3. What could the company gain from showing Avengers: Endgame in pirated form?
  4. How is the financial health of Orient Cable and just how many paid subscribers do they have now?

As far as the Philippine government is concerned, piracy is a crime.

Stay tuned for more!

My Observations: Cable TV Company In Dipolog City, Philippines, In Legal Trouble Due To Alleged Illegal Airing Of Avengers: Endgame

Avengers: Endgame is all over the news and social media. It is breaking multiple box office records. Its high level of anticipation compelled many movie theater operators to adjust themselves to accommodate the moviegoers. Of course, there are these people who, for some reason, found it enjoyable to spoil the plot and surprise of the movie online.

And then there was another type of news about Endgame that caught my attention lately…..the piracy of the movie allegedly done by a cable TV company in Dipolog City.

According to a news release by Philippine News Agency (PNA), the company Orient Cable and Telecommunications, Inc. showed the Marvel Cinematic Universe movie which made a certain movie house to complain to the local police. Orient Cable stopped the showing of Endgame after the legal representatives of the movie house went to the police.

Even so, the movie house pushed through with filing a case against the cable TV company.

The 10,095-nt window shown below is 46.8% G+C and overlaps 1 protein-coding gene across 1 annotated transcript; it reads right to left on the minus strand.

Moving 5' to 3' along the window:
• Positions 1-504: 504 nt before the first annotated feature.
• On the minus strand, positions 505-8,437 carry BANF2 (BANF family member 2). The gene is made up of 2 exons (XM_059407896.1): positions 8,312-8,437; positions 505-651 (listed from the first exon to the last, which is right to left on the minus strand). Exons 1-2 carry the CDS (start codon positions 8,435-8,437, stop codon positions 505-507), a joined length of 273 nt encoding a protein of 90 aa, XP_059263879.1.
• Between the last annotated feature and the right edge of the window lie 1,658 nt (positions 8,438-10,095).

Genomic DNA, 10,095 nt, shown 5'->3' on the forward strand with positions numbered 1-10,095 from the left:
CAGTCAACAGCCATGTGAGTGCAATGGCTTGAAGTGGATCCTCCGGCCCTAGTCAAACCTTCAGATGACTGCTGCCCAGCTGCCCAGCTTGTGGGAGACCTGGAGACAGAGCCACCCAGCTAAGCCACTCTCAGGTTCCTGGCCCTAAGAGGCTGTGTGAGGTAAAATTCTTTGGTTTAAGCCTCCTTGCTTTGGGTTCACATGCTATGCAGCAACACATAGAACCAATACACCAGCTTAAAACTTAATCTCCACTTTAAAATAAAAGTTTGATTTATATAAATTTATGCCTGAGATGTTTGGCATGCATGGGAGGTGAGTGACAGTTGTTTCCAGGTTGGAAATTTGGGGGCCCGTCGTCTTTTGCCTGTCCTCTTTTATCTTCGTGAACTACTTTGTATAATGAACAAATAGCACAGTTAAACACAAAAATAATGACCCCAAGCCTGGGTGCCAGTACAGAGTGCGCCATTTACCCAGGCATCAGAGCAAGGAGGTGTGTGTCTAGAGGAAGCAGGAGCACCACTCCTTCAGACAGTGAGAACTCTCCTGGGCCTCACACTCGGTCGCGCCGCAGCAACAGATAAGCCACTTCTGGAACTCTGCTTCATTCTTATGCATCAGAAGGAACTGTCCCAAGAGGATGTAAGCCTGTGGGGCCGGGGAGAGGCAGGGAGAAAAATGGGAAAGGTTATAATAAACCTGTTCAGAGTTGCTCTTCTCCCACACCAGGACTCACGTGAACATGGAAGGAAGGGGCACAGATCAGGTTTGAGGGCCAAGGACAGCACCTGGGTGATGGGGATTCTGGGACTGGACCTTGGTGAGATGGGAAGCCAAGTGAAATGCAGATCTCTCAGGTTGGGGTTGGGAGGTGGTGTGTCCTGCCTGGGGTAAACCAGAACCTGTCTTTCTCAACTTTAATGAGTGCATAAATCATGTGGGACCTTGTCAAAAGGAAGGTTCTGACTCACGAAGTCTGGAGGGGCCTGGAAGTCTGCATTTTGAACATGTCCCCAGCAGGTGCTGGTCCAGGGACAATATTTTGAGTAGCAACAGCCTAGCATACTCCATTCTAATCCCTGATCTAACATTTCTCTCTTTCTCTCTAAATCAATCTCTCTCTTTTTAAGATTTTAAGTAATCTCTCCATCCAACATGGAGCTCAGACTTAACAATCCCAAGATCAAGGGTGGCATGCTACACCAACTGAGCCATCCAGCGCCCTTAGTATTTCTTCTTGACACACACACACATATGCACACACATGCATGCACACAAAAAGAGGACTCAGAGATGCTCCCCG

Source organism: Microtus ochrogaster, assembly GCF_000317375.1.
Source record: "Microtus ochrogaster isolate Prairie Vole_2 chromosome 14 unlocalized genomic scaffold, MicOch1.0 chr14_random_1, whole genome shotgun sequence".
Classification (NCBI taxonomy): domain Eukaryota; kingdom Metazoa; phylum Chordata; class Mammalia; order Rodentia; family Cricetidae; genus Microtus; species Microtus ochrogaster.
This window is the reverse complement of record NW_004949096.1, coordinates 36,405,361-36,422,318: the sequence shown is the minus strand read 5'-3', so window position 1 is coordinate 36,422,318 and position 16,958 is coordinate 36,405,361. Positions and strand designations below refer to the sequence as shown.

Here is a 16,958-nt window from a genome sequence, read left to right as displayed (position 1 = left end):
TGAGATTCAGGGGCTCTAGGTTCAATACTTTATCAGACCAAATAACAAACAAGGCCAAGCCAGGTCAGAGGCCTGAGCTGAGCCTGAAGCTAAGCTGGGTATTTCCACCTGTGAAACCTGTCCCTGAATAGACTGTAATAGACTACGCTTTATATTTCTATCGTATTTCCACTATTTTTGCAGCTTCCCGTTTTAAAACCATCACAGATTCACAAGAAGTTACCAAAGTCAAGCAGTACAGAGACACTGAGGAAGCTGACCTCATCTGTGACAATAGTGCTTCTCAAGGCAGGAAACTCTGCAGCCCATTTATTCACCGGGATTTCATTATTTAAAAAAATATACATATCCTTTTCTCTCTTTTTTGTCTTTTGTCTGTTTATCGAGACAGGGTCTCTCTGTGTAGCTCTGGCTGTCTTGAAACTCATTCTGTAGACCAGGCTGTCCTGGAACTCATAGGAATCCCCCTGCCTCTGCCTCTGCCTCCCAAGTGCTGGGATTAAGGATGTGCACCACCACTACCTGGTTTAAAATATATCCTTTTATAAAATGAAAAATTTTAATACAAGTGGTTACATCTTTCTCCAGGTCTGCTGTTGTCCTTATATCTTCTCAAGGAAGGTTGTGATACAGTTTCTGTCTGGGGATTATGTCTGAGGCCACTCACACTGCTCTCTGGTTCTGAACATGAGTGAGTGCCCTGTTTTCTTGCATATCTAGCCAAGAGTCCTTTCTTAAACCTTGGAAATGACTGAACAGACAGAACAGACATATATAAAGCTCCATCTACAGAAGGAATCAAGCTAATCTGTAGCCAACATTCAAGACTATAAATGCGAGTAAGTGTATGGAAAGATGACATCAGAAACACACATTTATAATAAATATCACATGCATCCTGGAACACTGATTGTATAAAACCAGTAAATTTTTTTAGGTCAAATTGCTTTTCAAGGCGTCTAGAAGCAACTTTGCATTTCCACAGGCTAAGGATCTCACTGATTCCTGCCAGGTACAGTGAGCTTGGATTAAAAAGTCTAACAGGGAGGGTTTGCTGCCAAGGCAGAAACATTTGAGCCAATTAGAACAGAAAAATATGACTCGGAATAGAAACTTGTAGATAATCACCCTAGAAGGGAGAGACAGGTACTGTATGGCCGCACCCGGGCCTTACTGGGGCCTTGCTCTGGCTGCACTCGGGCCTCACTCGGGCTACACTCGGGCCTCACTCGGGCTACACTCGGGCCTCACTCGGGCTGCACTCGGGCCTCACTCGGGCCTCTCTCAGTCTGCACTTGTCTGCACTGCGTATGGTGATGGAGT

Apparently Orient Cable is liable for violating three Philippine laws. Republic Act Number 10088 (Anti-Camcording Act of 2010), Republic Act Number 8293 (Intellectual Property Code of the Philippines) and Republic Act Number 10175 (Cybercrime Prevention Act of 2012).

To put things clearly, showing the movie locally is clearly illegal given that Endgame is still brand new in cinemas. I doubt that the Walt Disney Company (parent company of Marvel Studios) gave Orient Cable special authority to show it. At the same time, showing the movie via cable TV is itself a way of spoiling the movie to members of the public.

This, of course, leads to questions…

  1. Who within Orient Cable had the capability (or connections) of getting a pirated copy of the movie and make adjustments to show it publicly?
  2. Where did the pirated copy come from?
  3. What could the company gain from showing Avengers: Endgame in pirated form?
  4. How is the financial health of Orient Cable and just how many paid subscribers do they have now?

According to the PNA report, Orient Cable remained silent about the issue as of April 26.

If any breakthrough happens, I’ll keep you readers updated.

For now, if you have not seen the movie yet and you really want to watch it, go for it while you still can! Spoilers are constantly spreading online and there are still many people who believe that spoiling the movie is a good thing (in fact, it is not).